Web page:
Connections Between Participation and Protection in the UN Security Council’s Women, Peace and Security Agenda
Funded by the International Peace Institute (IPI) in New York
Investigator Professor Aisling Swaine, Professor of Gender Studies, UCD School of Social Policy, Social Work and Social Justice; Email: Aisling.Swaine@ucd.ie with Principal Investigator Dr Catherine Turner, Associate Professor in law. She is the deputy director of the Durham Global Security Institute, and a member of the Law and Global Justice Research Cluster in Durham Law School. Email: firstname.lastname@example.org
The UN Security Council’s Women, Peace and Security Agenda (WPS) is broadly constructed to advance gender equality across four pillars of Participation, Prevention, Protection and Relief & Recovery. Its ‘Participation’ pillar aims to increase the women’s role, leadership and influence in all aspects of global peace and security governance, and post-conflict peacebuilding. However, the gendered risks to personal security that women face when they do participate has largely been overlooked, and the agenda’s ‘Protection’ pillar has failed to address the protection barriers that women encounter as a result of their leadership roles. Using the case study of women in leadership at multi-levels in Northern Ireland, this research analyses the challenges to women’s full participation presented by protection-related risks. It exposes and examines the false binary between the participation of women as leaders with agency and the protection of women as victims of conflict, identifies the gendered, context-specific, and conflict-related protection risks that accompany women’s participation and critically analyses the link between the harms women experience and their low levels of representation in public life.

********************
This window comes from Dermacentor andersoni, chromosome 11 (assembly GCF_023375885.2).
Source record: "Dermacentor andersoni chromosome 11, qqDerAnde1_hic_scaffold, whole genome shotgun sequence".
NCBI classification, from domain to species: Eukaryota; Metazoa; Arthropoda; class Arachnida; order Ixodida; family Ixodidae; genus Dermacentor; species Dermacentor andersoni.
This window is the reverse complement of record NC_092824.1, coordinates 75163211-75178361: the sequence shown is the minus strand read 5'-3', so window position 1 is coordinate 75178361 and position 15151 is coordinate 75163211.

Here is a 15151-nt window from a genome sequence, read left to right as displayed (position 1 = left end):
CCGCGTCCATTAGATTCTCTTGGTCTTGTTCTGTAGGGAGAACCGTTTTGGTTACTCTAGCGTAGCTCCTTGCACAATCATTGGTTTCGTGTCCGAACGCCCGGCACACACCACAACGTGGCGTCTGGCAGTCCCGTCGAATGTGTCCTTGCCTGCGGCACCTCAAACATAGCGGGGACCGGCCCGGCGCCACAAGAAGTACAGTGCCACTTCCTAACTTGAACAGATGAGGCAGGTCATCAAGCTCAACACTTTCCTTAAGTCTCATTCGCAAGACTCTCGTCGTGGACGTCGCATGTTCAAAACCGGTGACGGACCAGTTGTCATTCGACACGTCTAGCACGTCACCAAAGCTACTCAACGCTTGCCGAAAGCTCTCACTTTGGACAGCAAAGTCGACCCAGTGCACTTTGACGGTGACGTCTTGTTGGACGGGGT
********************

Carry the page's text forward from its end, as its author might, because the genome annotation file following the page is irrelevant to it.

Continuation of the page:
The research analyses the relationship between women’s participation in public life and related gendered and conflict-related protection risks. It asks the following questions:
What protection risks do women in leadership face when they participate in conflict resolution or peacebuilding activities? How do these risks vary based on specific characteristics of the women?
- What support structures (e.g., national government policies and international guidelines), if any, are available to women to ensure their protection?
- How can better links be forged between policies that focus on protection and those on participation to enable more women to participate in conflict resolution and peacebuilding?
- What successful strategies have women peacebuilders used to mitigate these risks?
- What are future areas in need of deeper research related to protection and participation?
Outputs and Publications
Funded by the International Peace Institute (IPI) in New York, the project has produced a global policy research publication published by the IPI. You can download the complete report here
The launch of the paper at an IPI Global Policy Forum: Risks and Barriers to Women’s Participation in Northern Ireland: You can watch the YouTube video here
Further journal articles are forthcoming.